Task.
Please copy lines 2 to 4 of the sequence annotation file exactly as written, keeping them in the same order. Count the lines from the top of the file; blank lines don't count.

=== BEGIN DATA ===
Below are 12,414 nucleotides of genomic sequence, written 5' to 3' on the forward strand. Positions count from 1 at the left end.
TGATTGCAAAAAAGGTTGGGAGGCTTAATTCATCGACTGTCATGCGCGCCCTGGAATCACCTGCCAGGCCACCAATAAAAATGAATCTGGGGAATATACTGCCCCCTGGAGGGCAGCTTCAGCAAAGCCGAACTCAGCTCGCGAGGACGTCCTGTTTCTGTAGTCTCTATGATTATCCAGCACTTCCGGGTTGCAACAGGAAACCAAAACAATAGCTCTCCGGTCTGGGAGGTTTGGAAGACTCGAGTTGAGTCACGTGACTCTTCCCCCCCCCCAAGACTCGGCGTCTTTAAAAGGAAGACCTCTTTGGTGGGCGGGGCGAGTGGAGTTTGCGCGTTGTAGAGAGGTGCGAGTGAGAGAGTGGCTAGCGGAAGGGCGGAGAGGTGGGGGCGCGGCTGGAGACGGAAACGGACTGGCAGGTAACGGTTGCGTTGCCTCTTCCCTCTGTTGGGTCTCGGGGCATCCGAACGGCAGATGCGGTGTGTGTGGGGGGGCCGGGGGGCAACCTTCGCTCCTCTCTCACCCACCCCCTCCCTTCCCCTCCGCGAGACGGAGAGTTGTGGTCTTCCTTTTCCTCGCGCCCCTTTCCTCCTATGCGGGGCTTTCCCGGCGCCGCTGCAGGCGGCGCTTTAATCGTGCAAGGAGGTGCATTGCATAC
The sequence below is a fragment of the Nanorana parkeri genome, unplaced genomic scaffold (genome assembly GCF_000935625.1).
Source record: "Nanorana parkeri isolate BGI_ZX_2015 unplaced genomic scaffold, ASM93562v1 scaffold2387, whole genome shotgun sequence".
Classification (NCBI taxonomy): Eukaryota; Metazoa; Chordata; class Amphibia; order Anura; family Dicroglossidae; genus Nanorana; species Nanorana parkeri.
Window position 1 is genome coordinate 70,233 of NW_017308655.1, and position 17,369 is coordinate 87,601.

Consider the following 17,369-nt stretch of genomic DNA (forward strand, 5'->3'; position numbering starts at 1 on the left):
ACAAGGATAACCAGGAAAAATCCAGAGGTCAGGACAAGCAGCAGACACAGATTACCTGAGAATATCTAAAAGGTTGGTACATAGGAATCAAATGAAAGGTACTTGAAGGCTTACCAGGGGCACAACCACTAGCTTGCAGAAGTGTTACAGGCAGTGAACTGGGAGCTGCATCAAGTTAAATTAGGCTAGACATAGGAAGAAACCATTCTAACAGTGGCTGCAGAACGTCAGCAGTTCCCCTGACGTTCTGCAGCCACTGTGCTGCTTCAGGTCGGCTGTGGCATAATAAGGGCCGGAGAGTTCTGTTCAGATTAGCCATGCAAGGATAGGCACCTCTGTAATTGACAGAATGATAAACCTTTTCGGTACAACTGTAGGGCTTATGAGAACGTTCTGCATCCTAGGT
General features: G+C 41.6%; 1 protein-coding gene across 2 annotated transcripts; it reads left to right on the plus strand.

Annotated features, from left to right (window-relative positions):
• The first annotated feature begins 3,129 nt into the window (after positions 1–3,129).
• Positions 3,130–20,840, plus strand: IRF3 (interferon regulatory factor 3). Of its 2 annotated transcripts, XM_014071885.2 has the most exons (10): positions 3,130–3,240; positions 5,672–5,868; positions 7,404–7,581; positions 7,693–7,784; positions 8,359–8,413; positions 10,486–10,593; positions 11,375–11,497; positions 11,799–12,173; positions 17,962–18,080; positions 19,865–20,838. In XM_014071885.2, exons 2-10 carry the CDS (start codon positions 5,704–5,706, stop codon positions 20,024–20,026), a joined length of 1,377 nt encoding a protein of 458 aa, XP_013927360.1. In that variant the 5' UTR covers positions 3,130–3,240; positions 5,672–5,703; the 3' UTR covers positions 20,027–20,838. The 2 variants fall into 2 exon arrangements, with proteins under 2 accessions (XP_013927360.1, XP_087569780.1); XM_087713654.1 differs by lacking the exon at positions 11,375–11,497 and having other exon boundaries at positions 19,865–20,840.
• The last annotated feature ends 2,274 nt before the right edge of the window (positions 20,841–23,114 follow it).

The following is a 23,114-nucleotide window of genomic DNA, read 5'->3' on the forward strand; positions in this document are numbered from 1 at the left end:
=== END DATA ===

TGATTGCAAAAAAGGTTGGGAGGCTTAATTCATCGACTGTCATGCGCGCCCTGGAATCACCTGCCAGGCCACCAATAAAAATGAATCTGGGGAATATACTGCCCCCTGGAGGGCAGCTTCAGCAAAGCCGAACTCAGCTCGCGAGGACGTCCTGTTTCTGTAGTCTCTATGATTATCCAGCACTTCCGGGTTGCAACAGGAAACCAAAACAATAGCTCTCCGGTCTGGGAGGTTTGGAAGACTCGAGTTGAGTCACGTGACTCTTCCCCCCCCCCAAGACTCGGCGTCTTTAAAAGGAAGACCTCTTTGGTGGGCGGGGCGAGTGGAGTTTGCGCGTTGTAGAGAGGTGCGAGTGAGAGAGTGGCTAGCGGAAGGGCGGAGAGGTGGGGGCGCGGCTGGAGACGGAAACGGACTGGCAGGTAACGGTTGCGTTGCCTCTTCCCTCTGTTGGGTCTCGGGGCATCCGAACGGCAGATGCGGTGTGTGTGGGGGGGCCGGGGGGCAACCTTCGCTCCTCTCTCACCCACCCCCTCCCTTCCCCTCCGCGAGACGGAGAGTTGTGGTCTTCCTTTTCCTCGCGCCCCTTTCCTCCTATGCGGGGCTTTCCCGGCGCCGCTGCAGGCGGCGCTTTAATCGTGCAAGGAGGTGCATTGCATAC
The sequence below is a fragment of the Nanorana parkeri genome, unplaced genomic scaffold (genome assembly GCF_000935625.1).
Source record: "Nanorana parkeri isolate BGI_ZX_2015 unplaced genomic scaffold, ASM93562v1 scaffold2387, whole genome shotgun sequence".